Review Summary: "Kind of like a jigsaw puzzle consisting entirely of riffs"
Before Deeds of Flesh became hell bent on technicality and sci-fi hoo-ha, they were considered among the finest riff crafters in brutal death. Their new sound obviously has its merits, but very rarely do I find myself clamouring back to their latest two records when their back catalogue beckons. Deeds’ music has always been complex, but prior to Of What’s to Come
, it was also characteristically reserved. Each of their albums was a labyrinth featuring a multitude of riffs with very few distractions, and for that reason they could come across as either impenetrable or absorbing. Truthfully speaking, old Deeds were so unflinching in their approach and consistent in execution that any of their albums could have been nominated as their peak for one reason or another. However, it’s 1999s Path of The Weakening
that stands out as arguably the finest all-rounder in their discography.
If this album (or Deeds’ old sound in general, for that matter) could be summed up in a couple of words, they would be something like “no bullshi
t”. Path of The Weakening
is the musical equivalent of a half-hour bare-knuckle fist fight. There are no ostentatious sweeps, synths or even solos to ease the endeavour, your only consolation being a grand total of two brief samples to break up what would otherwise turn your brain into mush. From the blistering opening track through to the eerily slow closer, the listener is unfalteringly assaulted with tremolo riffs, brisk, precise drumming and infrequent Suffocation-esque breakdowns. Thankfully the production is just as uncompromised as the instrumentation. The overall sound (though not particularly dynamic) is nicely balanced, combining clarity and lower end without succumbing to plasticity. The sound engineering thus allows the instrumentation to be as unrelenting and brutal as it dare.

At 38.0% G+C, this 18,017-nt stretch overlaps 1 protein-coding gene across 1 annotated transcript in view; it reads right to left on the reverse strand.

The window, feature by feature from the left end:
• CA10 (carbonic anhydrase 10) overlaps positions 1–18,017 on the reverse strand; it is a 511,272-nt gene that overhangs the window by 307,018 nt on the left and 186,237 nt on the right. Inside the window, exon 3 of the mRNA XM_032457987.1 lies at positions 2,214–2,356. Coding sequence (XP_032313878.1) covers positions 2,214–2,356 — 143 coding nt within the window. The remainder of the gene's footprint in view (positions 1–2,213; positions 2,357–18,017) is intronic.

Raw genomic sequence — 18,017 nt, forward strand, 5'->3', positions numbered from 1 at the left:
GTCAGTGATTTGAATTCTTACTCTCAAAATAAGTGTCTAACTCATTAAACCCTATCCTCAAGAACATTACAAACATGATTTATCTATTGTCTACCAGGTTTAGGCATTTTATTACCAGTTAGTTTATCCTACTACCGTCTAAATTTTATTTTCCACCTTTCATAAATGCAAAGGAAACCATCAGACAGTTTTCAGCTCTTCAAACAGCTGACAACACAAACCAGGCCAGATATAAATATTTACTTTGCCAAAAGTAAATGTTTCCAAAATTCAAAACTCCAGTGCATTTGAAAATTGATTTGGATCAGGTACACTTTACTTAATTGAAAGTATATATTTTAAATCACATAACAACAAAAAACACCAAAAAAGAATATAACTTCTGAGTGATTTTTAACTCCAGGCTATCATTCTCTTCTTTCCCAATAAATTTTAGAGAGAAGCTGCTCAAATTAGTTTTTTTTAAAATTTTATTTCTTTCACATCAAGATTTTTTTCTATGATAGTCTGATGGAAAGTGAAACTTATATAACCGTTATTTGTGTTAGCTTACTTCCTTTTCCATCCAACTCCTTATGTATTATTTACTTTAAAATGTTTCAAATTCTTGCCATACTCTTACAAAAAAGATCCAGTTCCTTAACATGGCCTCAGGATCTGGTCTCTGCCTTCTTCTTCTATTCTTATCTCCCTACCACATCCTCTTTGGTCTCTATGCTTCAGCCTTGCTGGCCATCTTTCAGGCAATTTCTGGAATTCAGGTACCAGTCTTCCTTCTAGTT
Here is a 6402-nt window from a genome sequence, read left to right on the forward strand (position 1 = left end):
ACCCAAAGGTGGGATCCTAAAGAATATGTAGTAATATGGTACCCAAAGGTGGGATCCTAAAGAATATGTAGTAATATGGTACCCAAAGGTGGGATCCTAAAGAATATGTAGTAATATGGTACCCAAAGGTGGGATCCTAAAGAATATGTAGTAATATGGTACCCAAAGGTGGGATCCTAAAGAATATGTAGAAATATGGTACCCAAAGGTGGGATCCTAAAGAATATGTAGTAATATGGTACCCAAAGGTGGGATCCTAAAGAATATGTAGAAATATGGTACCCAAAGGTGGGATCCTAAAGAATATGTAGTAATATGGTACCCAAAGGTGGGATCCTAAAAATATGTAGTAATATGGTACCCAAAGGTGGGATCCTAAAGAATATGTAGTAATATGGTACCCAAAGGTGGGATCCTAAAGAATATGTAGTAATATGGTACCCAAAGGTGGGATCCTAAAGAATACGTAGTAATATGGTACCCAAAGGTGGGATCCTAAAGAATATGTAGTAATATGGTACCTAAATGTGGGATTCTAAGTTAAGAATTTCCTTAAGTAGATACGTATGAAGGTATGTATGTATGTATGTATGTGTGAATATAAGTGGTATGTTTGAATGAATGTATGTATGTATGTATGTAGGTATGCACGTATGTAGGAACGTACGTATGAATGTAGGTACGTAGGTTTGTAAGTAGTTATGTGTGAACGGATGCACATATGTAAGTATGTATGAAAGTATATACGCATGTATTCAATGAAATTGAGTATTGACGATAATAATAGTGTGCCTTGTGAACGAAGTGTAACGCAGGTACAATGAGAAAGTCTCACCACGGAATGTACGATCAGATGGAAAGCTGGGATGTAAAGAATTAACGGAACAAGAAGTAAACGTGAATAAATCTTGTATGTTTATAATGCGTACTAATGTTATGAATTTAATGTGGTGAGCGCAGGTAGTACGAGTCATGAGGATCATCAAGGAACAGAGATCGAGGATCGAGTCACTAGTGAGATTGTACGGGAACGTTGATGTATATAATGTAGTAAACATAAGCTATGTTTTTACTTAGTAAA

Because the ever-changing and relentless riff patterns allow for virtually zero relief, it’s very easy to let your mind wander and miss a lot of the intricacies. Much like any Deeds album, Path of The Weakening
requires stern attention, and for that reason may not be the most enjoyable album at first. Kind of like a jigsaw puzzle consisting entirely of riffs, everything begins to come together as you invest more time in it, and eventually the song progressions and motifs reveal themselves to complete a grand picture. The title-track is arguably the strongest, as it utilises carefully obscured repetition by virtue of subtle modifications to prior rhythms and concepts, the song feels unified without coming across as pedestrian. This approach towards writing permeates the whole album, but is best exemplified in the aforementioned track perhaps because its runtime allows for a fuller progression.
Though not every song is as easy to flesh out as the next, you would be hard pressed to describe any of them, even speaking in relative terms, as “poor”. Due to the complex web that supports the unabashed guitar work, Path of The Weakening
succeeds on both superficial and analytical levels, containing riff wizardry in abundance and song writing to match. If you’re a fan of riffs and subtle sophistication, then this album will more than sate your addiction.